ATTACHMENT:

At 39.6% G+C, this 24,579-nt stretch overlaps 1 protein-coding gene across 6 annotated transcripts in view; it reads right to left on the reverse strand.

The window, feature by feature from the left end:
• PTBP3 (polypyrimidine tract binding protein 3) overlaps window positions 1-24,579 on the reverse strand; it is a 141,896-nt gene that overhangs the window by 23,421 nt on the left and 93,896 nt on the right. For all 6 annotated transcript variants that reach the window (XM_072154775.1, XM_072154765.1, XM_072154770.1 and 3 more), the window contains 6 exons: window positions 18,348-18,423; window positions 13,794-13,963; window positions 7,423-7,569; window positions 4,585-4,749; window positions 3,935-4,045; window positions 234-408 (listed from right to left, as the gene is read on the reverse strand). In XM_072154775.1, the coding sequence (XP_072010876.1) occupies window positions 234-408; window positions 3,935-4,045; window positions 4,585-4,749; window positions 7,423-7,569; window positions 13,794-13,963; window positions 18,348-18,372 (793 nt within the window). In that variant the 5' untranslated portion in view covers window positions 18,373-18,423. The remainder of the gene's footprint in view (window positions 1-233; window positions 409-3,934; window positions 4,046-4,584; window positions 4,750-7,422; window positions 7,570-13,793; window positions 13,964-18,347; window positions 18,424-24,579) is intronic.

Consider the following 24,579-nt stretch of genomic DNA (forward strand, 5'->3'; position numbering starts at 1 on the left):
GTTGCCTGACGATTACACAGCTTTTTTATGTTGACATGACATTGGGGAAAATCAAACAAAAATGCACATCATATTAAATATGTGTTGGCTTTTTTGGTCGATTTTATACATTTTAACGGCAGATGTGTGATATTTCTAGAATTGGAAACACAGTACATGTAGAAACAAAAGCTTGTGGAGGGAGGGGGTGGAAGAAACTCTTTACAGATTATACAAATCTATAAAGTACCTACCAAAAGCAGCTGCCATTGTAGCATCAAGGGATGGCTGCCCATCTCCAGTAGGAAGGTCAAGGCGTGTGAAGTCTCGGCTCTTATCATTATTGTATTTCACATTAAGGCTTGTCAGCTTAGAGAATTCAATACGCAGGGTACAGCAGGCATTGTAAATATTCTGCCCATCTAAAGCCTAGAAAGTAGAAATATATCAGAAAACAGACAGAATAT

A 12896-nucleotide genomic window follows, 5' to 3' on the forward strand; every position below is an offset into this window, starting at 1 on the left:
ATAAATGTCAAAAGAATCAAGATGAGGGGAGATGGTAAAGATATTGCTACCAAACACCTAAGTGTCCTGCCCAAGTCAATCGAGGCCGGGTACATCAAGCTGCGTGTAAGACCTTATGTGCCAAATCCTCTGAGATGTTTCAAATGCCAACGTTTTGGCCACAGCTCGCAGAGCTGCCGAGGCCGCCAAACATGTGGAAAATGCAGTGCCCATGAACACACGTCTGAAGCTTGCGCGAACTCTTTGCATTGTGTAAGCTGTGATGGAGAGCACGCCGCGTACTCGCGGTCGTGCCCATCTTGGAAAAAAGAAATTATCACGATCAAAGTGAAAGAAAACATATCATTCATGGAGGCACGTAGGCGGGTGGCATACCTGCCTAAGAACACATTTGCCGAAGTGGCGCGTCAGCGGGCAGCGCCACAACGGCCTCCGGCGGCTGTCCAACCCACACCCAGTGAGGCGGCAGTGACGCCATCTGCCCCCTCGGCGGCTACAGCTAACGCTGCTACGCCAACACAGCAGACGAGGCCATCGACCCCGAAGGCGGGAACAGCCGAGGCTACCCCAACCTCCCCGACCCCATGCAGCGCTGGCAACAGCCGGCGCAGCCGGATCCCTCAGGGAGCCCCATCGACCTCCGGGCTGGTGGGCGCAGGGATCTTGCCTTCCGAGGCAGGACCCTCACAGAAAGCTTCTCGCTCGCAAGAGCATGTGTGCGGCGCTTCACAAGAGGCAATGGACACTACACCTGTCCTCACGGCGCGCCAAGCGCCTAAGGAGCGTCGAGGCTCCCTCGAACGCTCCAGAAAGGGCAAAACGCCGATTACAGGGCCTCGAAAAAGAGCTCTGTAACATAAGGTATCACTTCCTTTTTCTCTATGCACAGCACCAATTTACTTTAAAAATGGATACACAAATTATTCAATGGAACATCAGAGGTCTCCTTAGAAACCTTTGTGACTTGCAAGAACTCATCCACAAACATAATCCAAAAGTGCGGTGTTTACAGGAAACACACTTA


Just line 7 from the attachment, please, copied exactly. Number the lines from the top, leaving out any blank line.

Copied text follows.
ATAAATGTCAAAAGAATCAAGATGAGGGGAGATGGTAAAGATATTGCTACCAAACACCTAAGTGTCCTGCCCAAGTCAATCGAGGCCGGGTACATCAAGCTGCGTGTAAGACCTTATGTGCCAAATCCTCTGAGATGTTTCAAATGCCAACGTTTTGGCCACAGCTCGCAGAGCTGCCGAGGCCGCCAAACATGTGGAAAATGCAGTGCCCATGAACACACGTCTGAAGCTTGCGCGAACTCTTTGCATTGTGTAAGCTGTGATGGAGAGCACGCCGCGTACTCGCGGTCGTGCCCATCTTGGAAAAAAGAAATTATCACGATCAAAGTGAAAGAAAACATATCATTCATGGAGGCACGTAGGCGGGTGGCATACCTGCCTAAGAACACATTTGCCGAAGTGGCGCGTCAGCGGGCAGCGCCACAACGGCCTCCGGCGGCTGTCCAACCCACACCCAGTGAGGCGGCAGTGACGCCATCTGCCCCCTCGGCGGCTACAGCTAACGCTGCTACGCCAACACAGCAGACGAGGCCATCGACCCCGAAGGCGGGAACAGCCGAGGCTACCCCAACCTCCCCGACCCCATGCAGCGCTGGCAACAGCCGGCGCAGCCGGATCCCTCAGGGAGCCCCATCGACCTCCGGGCTGGTGGGCGCAGGGATCTTGCCTTCCGAGGCAGGACCCTCACAGAAAGCTTCTCGCTCGCAAGAGCATGTGTGCGGCGCTTCACAAGAGGCAATGGACACTACACCTGTCCTCACGGCGCGCCAAGCGCCTAAGGAGCGTCGAGGCTCCCTCGAACGCTCCAGAAAGGGCAAAACGCCGATTACAGGGCCTCGAAAAAGAGCTCTGTAACATAAGGTATCACTTCCTTTTTCTCTATGCACAGCACCAATTTACTTTAAAAATGGATACACAAATTATTCAATGGAACATCAGAGGTCTCCTTAGAAACCTTTGTGACTTGCAAGAACTCATCCACAAACATAATCCAAAAGTGCGGTGTTTACAGGAAACACACTTA